Earth Science News  





. Mental Strategies Can Alter The Brain's Reward Circuitry

The results showed that the participants' emotion regulation strategies could influence physiological and neural responses relevant to the expectation of reward.
by Staff Writers
New York NY (SPX) Jul 01, 2008
The cognitive strategies humans use to regulate emotions can determine both neurological and physiological responses to potential rewards, a team of New York University and Rutgers University neuroscientists has discovered.

The findings, reported in the most recent issue of the journal Nature Neuroscience, shed light on how the regulation of emotions may influence decision making.

Previous research has demonstrated these strategies can alter responses to negative events. However, less understood is whether such strategies can also efficiently regulate expectations of a future reward or a desired outcome.

Scientists have already determined that the expectation of a potential reward brings about positive feelings and aids recognizing environmental cues that predict future rewards. Central to this process is the role of the striatum, a multi-faceted structure in the brain that is involved in reward processing-and which is especially engaged when potential rewards are predicted or anticipated.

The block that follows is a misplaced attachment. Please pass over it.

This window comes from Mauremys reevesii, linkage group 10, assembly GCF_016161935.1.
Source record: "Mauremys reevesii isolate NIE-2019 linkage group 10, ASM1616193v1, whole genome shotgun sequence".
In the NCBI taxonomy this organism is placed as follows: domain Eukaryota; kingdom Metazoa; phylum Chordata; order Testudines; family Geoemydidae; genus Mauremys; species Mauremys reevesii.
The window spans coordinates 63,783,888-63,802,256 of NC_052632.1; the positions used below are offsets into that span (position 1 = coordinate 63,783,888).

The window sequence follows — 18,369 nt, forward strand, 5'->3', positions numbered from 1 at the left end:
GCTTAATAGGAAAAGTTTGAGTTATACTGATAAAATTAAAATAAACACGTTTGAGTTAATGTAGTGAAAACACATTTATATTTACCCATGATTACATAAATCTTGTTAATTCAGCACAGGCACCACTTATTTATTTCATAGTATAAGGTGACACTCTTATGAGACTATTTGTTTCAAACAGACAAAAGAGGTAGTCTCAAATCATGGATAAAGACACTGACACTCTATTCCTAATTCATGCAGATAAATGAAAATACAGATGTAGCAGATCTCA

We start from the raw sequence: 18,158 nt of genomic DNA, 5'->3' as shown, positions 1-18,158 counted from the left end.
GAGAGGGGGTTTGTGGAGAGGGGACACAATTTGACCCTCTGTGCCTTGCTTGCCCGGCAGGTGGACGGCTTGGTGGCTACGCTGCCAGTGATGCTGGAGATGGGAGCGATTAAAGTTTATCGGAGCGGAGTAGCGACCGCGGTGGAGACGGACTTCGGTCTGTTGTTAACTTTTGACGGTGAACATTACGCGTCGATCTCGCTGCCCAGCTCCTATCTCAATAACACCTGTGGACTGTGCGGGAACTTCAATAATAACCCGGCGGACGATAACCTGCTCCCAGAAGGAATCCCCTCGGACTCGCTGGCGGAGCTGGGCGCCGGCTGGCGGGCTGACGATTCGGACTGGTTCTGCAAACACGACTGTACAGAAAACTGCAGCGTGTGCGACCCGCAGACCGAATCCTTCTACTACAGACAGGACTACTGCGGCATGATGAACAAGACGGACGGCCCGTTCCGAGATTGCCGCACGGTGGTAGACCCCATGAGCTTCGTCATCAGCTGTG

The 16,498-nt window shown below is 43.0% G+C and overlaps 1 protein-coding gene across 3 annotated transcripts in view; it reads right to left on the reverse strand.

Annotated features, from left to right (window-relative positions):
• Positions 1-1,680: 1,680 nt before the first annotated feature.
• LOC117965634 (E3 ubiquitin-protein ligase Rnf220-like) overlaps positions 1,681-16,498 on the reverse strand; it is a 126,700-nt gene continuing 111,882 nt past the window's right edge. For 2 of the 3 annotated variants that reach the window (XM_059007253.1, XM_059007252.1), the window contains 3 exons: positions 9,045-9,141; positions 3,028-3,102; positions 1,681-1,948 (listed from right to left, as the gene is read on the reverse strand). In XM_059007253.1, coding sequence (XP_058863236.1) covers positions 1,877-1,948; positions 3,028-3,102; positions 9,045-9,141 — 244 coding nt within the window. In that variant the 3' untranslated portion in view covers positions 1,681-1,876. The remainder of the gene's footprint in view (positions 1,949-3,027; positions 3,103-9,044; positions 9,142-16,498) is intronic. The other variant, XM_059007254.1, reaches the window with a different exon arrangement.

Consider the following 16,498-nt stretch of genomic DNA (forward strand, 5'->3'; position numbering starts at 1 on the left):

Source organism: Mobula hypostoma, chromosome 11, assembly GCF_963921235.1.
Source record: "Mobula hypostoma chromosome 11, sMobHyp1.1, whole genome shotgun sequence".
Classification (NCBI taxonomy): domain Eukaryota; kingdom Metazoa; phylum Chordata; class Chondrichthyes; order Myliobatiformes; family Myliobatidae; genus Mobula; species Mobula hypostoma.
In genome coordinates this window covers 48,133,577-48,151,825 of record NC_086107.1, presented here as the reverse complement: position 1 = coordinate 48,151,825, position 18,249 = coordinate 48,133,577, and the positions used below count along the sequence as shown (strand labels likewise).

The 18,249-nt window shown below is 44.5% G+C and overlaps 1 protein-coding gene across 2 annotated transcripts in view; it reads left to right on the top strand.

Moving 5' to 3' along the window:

However, the striatum signal is not always beneficial. Its activity also correlates with drug-specific cravings, most likely increasing urges to partake in risk-seeking behavior in the pursuit of rewards that are detrimental. Therefore, understanding how to regulate or control the positive feelings associated with reward expectation is an important line of inquiry.

The NYU study was conducted by a team of researchers from the laboratory of NYU Professor Elizabeth Phelps, who co-authored the work with Mauricio R. Delgado, now a professor at Rutgers University, and M. Meredith Gillis, an NYU graduate student. They sought to better understand the influence of emotional regulation strategies on the physiological and neural processes relevant to expectations of reward.

The study's subjects were presented with two conditioned stimuli, a blue and a yellow square that either predicted or did not predict a potential monetary reward.

Prior to each trial, participants were also given a written cue that instructed them to either respond to the stimulus ("think of the meaning of the blue square, such as a potential reward") or regulate their emotional response to the stimulus ("think of something blue in nature that calms you down, such as the ocean").

Skin conductance responses (SCRs) of the participants were taken at the beginning of each conditioned stimulus. These served as a behavioral measure of physiological reaction potentially related to reward anticipation.

The results showed that the participants' emotion regulation strategies could influence physiological and neural responses relevant to the expectation of reward. Specifically, results from the SCRs revealed that the subjects' emotion regulation strategies decreased arousal that was linked to the anticipation of a potential reward.

"Our findings demonstrated that emotion regulation strategies can successfully curb physiological and neural responses associated with the expectation of reward," said Delgado. "This is a first step to understanding how our thoughts may effectively control positive emotions and eventual urges that may arise, such as drug cravings."